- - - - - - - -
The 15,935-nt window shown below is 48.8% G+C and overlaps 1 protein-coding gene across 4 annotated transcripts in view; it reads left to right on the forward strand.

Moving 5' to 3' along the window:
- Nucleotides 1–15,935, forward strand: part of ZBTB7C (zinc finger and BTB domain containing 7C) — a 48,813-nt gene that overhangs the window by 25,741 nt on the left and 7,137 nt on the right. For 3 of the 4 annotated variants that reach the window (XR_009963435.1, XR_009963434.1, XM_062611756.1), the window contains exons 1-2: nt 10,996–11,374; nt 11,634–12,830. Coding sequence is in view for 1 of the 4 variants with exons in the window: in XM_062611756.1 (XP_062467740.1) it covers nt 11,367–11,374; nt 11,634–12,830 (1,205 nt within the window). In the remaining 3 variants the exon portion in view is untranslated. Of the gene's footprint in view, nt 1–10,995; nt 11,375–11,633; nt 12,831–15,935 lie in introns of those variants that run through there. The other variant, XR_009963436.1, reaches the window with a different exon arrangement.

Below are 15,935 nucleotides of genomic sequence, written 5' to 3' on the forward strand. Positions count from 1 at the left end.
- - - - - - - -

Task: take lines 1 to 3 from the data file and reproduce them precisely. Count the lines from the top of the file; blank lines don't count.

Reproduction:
The 15,935-nt window shown below is 48.8% G+C and overlaps 1 protein-coding gene across 4 annotated transcripts in view; it reads left to right on the forward strand.

Moving 5' to 3' along the window:
- Nucleotides 1–15,935, forward strand: part of ZBTB7C (zinc finger and BTB domain containing 7C) — a 48,813-nt gene that overhangs the window by 25,741 nt on the left and 7,137 nt on the right. For 3 of the 4 annotated variants that reach the window (XR_009963435.1, XR_009963434.1, XM_062611756.1), the window contains exons 1-2: nt 10,996–11,374; nt 11,634–12,830. Coding sequence is in view for 1 of the 4 variants with exons in the window: in XM_062611756.1 (XP_062467740.1) it covers nt 11,367–11,374; nt 11,634–12,830 (1,205 nt within the window). In the remaining 3 variants the exon portion in view is untranslated. Of the gene's footprint in view, nt 1–10,995; nt 11,375–11,633; nt 12,831–15,935 lie in introns of those variants that run through there. The other variant, XR_009963436.1, reaches the window with a different exon arrangement.